apply the new class-based marihuana equivalency for synthetic 
cathinones. What guidance, if any, should the Commission provide on the 
application of the proposed class-based marihuana equivalency? Should 
the Commission define the term ``synthetic cathinone'' for purposes of 
this class-based approach? If so, what definition should the Commission 
provide for such term? What factors should the Commission account for 
if it considers providing a definition for ``synthetic cathinone''?

(B) Synthetic Cannabinoids

    Synopsis of the Proposed Amendment: Synthetic cannabinoids are 
human-made, mind-altering chemicals developed to mimic the effects of 
tetrahydrocannabinol (THC), the main psychoactive chemical found in the 
marihuana plant. Like THC, synthetic cannabinoids act as an agonist at 
a specific part of the central nervous system known as the cannabinoid 
receptors, binding to and activating these receptors to produce 
psychoactive effects. However, the available scientific literature on 
this subject suggests that some synthetic cannabinoids bind more 
strongly to cell receptors affected by THC, and may produce stronger 
effects. See National Institute of Drug Abuse, DrugFacts: Synthetic 
Cannabinoids (Revised November 2015) available at https://www.drugabuse.gov/publications/drugfacts/synthetic-cannabinoids.
    The Commission has received comment indicating that the synthetic 
cannabinoids encountered on the illicit market are predominantly potent 
cannabinoid agonists that are pharmacologically similar to THC, but may 
cause a more severe toxicity and more serious adverse effects than THC. 
According to commenters, THC is only a partial agonist at type 1 
cannabinoid receptors (CB1 receptors) and produces 30 to 50 
percent (or less) of the highest possible response in receptor 
activation. Synthetic cannabinoids are full agonists at CB1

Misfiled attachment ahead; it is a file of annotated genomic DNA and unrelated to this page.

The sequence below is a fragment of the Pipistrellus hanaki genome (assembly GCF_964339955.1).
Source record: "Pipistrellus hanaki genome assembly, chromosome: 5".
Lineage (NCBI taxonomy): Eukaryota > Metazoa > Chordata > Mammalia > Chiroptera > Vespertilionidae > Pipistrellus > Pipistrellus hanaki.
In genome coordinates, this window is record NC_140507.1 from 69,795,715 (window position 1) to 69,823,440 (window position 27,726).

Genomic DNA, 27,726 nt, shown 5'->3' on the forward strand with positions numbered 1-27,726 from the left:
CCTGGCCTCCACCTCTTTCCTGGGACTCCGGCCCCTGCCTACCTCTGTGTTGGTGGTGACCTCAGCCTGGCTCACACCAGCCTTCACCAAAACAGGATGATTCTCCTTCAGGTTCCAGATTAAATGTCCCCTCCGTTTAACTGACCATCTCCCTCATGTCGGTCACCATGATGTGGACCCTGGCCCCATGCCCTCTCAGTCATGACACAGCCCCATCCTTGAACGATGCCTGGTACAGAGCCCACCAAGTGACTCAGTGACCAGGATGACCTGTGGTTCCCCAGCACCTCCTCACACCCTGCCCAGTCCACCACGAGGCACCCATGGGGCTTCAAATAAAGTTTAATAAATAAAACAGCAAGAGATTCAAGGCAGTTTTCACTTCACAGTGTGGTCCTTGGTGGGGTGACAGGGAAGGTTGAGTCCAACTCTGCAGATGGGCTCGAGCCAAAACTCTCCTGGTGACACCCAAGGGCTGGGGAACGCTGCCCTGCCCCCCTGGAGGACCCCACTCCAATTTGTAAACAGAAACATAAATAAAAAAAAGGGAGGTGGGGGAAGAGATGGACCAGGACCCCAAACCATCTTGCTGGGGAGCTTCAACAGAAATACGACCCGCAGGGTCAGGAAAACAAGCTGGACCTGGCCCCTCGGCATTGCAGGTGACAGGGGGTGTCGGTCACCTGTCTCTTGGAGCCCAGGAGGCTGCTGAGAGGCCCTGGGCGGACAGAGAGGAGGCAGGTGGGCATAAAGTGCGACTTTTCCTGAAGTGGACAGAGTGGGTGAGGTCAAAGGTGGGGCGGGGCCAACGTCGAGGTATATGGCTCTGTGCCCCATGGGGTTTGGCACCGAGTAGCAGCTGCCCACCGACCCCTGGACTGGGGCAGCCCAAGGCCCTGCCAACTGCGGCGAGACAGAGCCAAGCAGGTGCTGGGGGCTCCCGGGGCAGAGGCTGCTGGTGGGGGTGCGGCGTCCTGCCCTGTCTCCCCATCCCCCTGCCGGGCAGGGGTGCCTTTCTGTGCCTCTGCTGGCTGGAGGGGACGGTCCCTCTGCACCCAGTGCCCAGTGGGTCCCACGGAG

receptors that elicit close to 100 percent response in receptor 
activation. Some commenters have argued that this high activation 
response may contribute to the increased toxicity and more severe 
adverse effects of synthetic cannabinoids when compared with THC. 
According to commenters, some of the adverse effects of synthetic 
cannabinoids are more prevalent or more severe than those produced by 
marihuana and THC, and may be produced at lower doses. The Commission 
was also informed by commenters that drug discrimination data is 
available on at least 26 different synthetic cannabinoids. JWH-018, one 
of the substances included in the Commission's study, was shown in the 
drug discrimination assay to be approximately three times as potent as 
THC. Another substance included in the Commission's study, AM-2201, was 
shown to be approximately five times as potent as THC using the same 
assay. Newer synthetic cannabinoids have been shown to be even more 
potent than these substances. According to the Drug Enforcement 
Administration, on rare occasions synthetic cannabinoids have been 
shown to be less potent than THC, as substances with a lower potency 
are often abandoned by manufacturers following negative user reports 
relating to their effects.
    Currently, Sec.  2D1.1 (Unlawful Manufacturing, Importing, 
Exporting, or Trafficking (Including Possession with Intent to Commit 
These Offenses); Attempt or Conspiracy) specifically lists

[[Page 3873]]

only one synthetic cannabinoid, synthetic THC. Synthetic THC has a 
marihuana equivalency of 1 gram = 167 grams of marihuana. Because other 
synthetic cannabinoids are not specifically listed in either the Drug 
Quantity Table or the Drug Equivalency Tables in Sec.  2D1.1, cases 
involving these substances require courts to use Application Note 6 of 
the Commentary to Sec.  2D1.1 to ``determine the base offense level 
using the marihuana equivalency of the most closely related controlled 
substance referenced in [Sec.  2D1.1].'' Although courts often rely on 
the synthetic THC equivalency in cases involving synthetic 
cannabinoids, the Commission has received comment suggesting that 
questions regarding ``the most closely related controlled substance'' 
arise frequently in such cases, and that the Application Note 6 process 
requires courts to hold extensive hearings to receive expert testimony 
on behalf of the government and the defendant.
    The Commission has also received comment suggesting that, like 
synthetic cathinones, a large number of synthetic cannabinoids are 
currently available on the illicit drug market and new varieties are 
regularly developed for illegal trafficking. Given this information, it 
would likely be difficult and impracticable for the Commission to 
provide individual marihuana equivalencies for each synthetic 
cannabinoid in the Guidelines Manual. Unlike synthetic cathinones, 
synthetic cannabinoids cannot be defined as a single class based on a 
common chemical structure. Synthetic cannabinoids regularly developed 
for illegal trafficking come from several different structural classes. 
However, the Commission received testimony from experts indicating